SINGAPORE: The National Parks Board (NParks) on Saturday (Oct 26) launched a public consultation to gather input on a review of the pet sector.
The consultation, which will be held over two months, follows an announcement by NParks in August where it said it will be working with the community to strengthen animal health and welfare standards.
Members of the public can register their feedback online through a survey and via roving public exhibitions from Oct 26 to Dec 26.
NParks said in a media release that it is looking into raising the standards of breeders and boarders to safeguard the health and welfare of animals involved.
The traceability of pets, which will be critical in protecting public and animal health, is also being looked into.
Focus group discussion sessions have been conducted by NParks since August with various stakeholders in the pet sector on these initial focus areas.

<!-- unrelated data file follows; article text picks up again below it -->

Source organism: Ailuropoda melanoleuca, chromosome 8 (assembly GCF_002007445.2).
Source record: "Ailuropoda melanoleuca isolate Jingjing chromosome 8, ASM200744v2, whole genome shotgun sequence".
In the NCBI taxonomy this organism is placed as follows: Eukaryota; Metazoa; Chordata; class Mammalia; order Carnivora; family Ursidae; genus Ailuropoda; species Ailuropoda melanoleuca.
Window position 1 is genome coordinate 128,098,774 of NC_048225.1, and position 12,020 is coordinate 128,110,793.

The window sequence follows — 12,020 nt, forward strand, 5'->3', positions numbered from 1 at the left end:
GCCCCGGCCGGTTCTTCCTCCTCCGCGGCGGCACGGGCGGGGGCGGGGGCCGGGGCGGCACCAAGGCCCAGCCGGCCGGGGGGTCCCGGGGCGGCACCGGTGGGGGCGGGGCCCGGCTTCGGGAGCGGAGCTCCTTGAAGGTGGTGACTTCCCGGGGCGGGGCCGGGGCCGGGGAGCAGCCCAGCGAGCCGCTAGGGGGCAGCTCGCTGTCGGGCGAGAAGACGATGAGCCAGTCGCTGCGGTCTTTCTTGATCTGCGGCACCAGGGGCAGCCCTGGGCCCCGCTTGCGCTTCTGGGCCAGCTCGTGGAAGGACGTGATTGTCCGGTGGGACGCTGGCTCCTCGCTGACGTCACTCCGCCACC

These participants include representatives from pet businesses such as breeders, boarders and pet shops, animal welfare groups, the veterinary profession, and academia.
More focus group sessions will be conducted until January 2020.
PET-RELATED POLICIES UNDERPINNED BY SCIENCE
Senior Parliamentary Secretary for Home Affairs and National Development, Sun Xueling said NParks will continue to engage stakeholders in the coming months.
"We are heartened by the interest and support from various stakeholders in NParks’ pet sector review," she added.
NParks said that it will collate input from the public consultation as well as focus group sessions and share them in early 2020.
"The inputs will be used to shape pet-related policies, and will be underpinned by science," NParks said.
At the focus group sessions with stakeholders so far, NParks said there was consensus that pet breeding and boarding standards should be raised.
Other suggestions included enhancing guidelines to ensure animal health and welfare, certification and training for the staff, and greater measures to deter errant breeders and boarders.
Participants also recommended that measures could be introduced to encourage more pet owners to license their dogs, as well as a common registry to encourage owners to microchip cats and dogs.
Another key area discussed was the gap in public knowledge about pets, from things to look out for when purchasing a pet, boarding a pet and how to behave around animals.